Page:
Ford Motor Company is simplifying how it works with suppliers by reducing complexity and expanding part commonality.
As a result it expects lower development costs and greater economies of scale for the global supply base.
Birgit Behrendt, executive director of global programs and Americas purchasing, explained Ford’s ONE development plan in a management briefing seminar at the US Centre for Automotive Research earlier this month.
Behrendt said: “The ONE Ford transformation is improving competitiveness not just for Ford – but for our suppliers around the world.”
Ford intends that by 2012, 72 per cent of the vehicles sold under the brand will be built off 15 core platforms, to leverage the company’s global assets.
The manufacturer’s purchasing organisation is working with suppliers to optimise the vehicle development process.
For example, using the same parts across all geographic regions, allowed supplier TRW to keep the part count for steering systems unchanged for derivatives from Ford’s global B-car platform.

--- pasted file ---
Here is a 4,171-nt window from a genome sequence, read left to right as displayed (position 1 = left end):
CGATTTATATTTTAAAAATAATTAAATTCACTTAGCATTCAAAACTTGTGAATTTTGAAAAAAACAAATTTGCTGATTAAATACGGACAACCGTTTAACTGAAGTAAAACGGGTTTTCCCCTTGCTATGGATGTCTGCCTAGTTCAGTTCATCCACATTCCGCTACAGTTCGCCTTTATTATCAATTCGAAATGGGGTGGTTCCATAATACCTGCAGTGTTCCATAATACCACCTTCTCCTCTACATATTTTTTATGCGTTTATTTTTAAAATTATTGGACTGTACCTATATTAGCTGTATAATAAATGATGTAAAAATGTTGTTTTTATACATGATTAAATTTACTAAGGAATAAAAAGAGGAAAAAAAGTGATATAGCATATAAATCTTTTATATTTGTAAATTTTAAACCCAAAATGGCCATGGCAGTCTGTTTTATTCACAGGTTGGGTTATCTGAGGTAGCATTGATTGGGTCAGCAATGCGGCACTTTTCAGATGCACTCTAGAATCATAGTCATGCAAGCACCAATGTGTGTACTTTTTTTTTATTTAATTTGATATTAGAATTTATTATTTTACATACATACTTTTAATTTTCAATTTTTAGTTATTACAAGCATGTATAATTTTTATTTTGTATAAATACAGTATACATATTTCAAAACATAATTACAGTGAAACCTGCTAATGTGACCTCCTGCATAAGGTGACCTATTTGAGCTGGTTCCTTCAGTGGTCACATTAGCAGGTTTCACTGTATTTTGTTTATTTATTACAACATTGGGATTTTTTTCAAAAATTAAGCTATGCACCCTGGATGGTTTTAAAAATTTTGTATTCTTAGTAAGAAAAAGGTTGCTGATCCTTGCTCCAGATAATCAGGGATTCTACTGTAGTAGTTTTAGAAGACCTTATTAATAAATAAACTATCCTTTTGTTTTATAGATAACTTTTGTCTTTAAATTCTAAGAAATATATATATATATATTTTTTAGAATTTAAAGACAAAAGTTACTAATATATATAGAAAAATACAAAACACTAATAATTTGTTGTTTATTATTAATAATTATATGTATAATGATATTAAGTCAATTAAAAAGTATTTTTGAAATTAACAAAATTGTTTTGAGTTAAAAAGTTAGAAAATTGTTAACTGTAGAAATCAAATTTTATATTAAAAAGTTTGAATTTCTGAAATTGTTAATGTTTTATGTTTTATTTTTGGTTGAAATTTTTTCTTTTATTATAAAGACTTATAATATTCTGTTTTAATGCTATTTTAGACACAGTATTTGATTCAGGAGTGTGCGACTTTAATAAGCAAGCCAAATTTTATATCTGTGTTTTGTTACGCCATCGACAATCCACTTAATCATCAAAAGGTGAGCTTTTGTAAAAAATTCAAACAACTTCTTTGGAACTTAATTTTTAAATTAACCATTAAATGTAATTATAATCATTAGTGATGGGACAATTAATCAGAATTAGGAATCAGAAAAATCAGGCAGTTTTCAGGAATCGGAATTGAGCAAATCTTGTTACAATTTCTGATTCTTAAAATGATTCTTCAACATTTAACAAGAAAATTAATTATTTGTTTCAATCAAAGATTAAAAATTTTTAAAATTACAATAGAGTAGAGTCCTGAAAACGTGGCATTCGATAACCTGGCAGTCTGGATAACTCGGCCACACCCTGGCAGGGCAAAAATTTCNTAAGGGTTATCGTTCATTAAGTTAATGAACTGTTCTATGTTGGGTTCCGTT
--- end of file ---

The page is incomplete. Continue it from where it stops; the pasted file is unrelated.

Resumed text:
Without such complexity reduction, TRW’s total part count for the steering systems could have doubled. By holding part counts steady, TRW was able to more than triple the volume per part, allowing the company to spread the cost of the parts across more vehicles.
In another example, Ford provided suppliers for the new Focus, including seat supplier Johnson Controls, early access to vehicle development and manufacturing plans. This allowed the suppliers to design and engineer parts once that could be uniformly produced across the globe on a large scale. Costs of developing seats, for example, were reduced 40 per cent.
“These types of improvements would not be possible without a globally integrated Ford working closely with a supply base that is also coordinated around the world,” said Behrendt.
Both Johnson Controls and TRW are members of Ford’s Aligned Business Framework (ABF), a network of component and service suppliers chosen for long-term relationships and closer collaboration.
As the manufacturer shifts more of its vehicles and engine architectures to global platforms, ABF companies are playing a larger role in the company’s global supply base.
Last year, approximately half of its global production purchases were sourced to ABF suppliers, up from 34 per cent in 2006.
Since the framework was set up in September 2005, it ha staken on 67 production and 22 non-production ABF suppliers from around the world.
Suppliers are required to increase financial data transparency, commit to minority- and women-owned suppliers and bring leading-edge technology innovations to Ford.
Ford’s promises to ABF companies include long-term sourcing, improved parts commonality and more information sharing of product and manufacturing plans, as well as forecasts.